In English, many things are named after a particular country – but have you ever wondered what those things are called in those countries?
- Although Concrete art is typically austerely geometrical, it is not necessarily so; Bill's sculpture, for example, often uses graceful spiral or helix shapes.
- The building blocks are chosen so that the ribbon curls into a helix.
- They found that DNA consists of two connected twisted strands in the shape of a helix.
- He was looking at the picture of the helix.
- The excess is carefully cut away to fabricate the helix shape.
- It described his proposal for a different type of helical structure, which he called the helix.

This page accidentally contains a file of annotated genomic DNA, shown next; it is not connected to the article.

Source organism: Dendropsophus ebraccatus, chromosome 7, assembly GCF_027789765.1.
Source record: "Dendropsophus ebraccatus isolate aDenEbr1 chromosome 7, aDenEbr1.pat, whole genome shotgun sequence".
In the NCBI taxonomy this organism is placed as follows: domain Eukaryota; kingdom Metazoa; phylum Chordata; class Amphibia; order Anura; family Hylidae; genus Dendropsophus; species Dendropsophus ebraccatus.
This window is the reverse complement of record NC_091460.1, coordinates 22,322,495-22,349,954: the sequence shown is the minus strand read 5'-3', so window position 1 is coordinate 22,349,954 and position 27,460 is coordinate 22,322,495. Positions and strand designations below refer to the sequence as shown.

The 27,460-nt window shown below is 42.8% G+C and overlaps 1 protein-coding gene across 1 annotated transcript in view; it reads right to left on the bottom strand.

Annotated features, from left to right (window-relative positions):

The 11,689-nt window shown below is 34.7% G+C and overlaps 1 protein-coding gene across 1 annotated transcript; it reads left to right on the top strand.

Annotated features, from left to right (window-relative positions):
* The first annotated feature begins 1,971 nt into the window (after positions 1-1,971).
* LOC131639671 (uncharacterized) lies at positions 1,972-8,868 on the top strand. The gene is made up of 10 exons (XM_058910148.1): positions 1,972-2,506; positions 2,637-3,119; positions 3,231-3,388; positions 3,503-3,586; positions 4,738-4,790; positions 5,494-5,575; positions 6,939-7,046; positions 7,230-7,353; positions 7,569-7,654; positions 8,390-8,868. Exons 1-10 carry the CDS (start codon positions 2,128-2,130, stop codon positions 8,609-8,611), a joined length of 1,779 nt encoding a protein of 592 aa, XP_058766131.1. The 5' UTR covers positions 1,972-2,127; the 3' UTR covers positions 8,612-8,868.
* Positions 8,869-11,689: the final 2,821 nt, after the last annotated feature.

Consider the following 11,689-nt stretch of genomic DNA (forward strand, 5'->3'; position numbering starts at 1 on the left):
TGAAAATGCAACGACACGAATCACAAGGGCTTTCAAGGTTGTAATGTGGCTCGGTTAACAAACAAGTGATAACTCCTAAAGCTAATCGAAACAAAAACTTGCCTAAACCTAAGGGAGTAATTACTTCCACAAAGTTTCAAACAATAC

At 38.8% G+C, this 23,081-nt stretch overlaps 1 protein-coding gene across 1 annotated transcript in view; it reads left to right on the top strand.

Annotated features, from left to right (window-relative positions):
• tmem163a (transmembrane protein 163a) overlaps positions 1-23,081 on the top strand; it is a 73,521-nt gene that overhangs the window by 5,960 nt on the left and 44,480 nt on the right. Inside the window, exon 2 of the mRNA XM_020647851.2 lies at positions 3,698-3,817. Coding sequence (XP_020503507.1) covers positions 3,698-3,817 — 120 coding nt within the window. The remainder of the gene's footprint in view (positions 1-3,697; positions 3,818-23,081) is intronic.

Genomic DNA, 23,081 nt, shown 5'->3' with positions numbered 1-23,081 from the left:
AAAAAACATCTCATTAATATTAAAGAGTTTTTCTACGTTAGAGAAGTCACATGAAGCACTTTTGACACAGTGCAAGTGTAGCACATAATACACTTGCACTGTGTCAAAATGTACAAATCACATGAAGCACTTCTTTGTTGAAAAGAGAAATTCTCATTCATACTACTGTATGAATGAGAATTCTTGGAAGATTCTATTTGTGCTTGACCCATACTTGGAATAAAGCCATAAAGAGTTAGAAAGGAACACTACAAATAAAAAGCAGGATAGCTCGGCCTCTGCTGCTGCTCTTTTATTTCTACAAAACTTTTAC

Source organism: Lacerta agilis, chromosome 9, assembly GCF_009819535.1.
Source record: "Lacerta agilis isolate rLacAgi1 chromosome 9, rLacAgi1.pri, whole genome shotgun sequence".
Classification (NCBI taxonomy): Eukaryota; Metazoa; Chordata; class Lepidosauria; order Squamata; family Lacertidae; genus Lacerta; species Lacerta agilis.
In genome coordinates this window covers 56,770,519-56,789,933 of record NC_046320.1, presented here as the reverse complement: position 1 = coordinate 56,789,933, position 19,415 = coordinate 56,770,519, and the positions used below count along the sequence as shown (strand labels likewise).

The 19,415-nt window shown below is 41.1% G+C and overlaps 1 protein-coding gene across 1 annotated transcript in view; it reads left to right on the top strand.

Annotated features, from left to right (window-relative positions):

- Both had almost the same number of helices, strands and turns.
- Seven of the predicted helices in our final structure are consistent with the model of MacDonald.
- The fibers themselves are assumed to be straight helices.
- The crucial trick is that the helix is not even: it has a significantly larger diameter in the middle than at the ends.
- A television monitor showed what was inside: a glowing ball of gas surrounded by a metal helix.
- Terrified, he ran to a stairwell; its helix curved upward toward the floors above.
English has borrowed many of the following foreign expressions of parting, so you’ve probably encountered some of these ways to say goodbye in other languages.
Many words formed by the addition of the suffix –ster are now obsolete - which ones are due a resurgence?
As their breed names often attest, dogs are a truly international bunch. Let’s take a look at 12 different dog breed names and their backstories.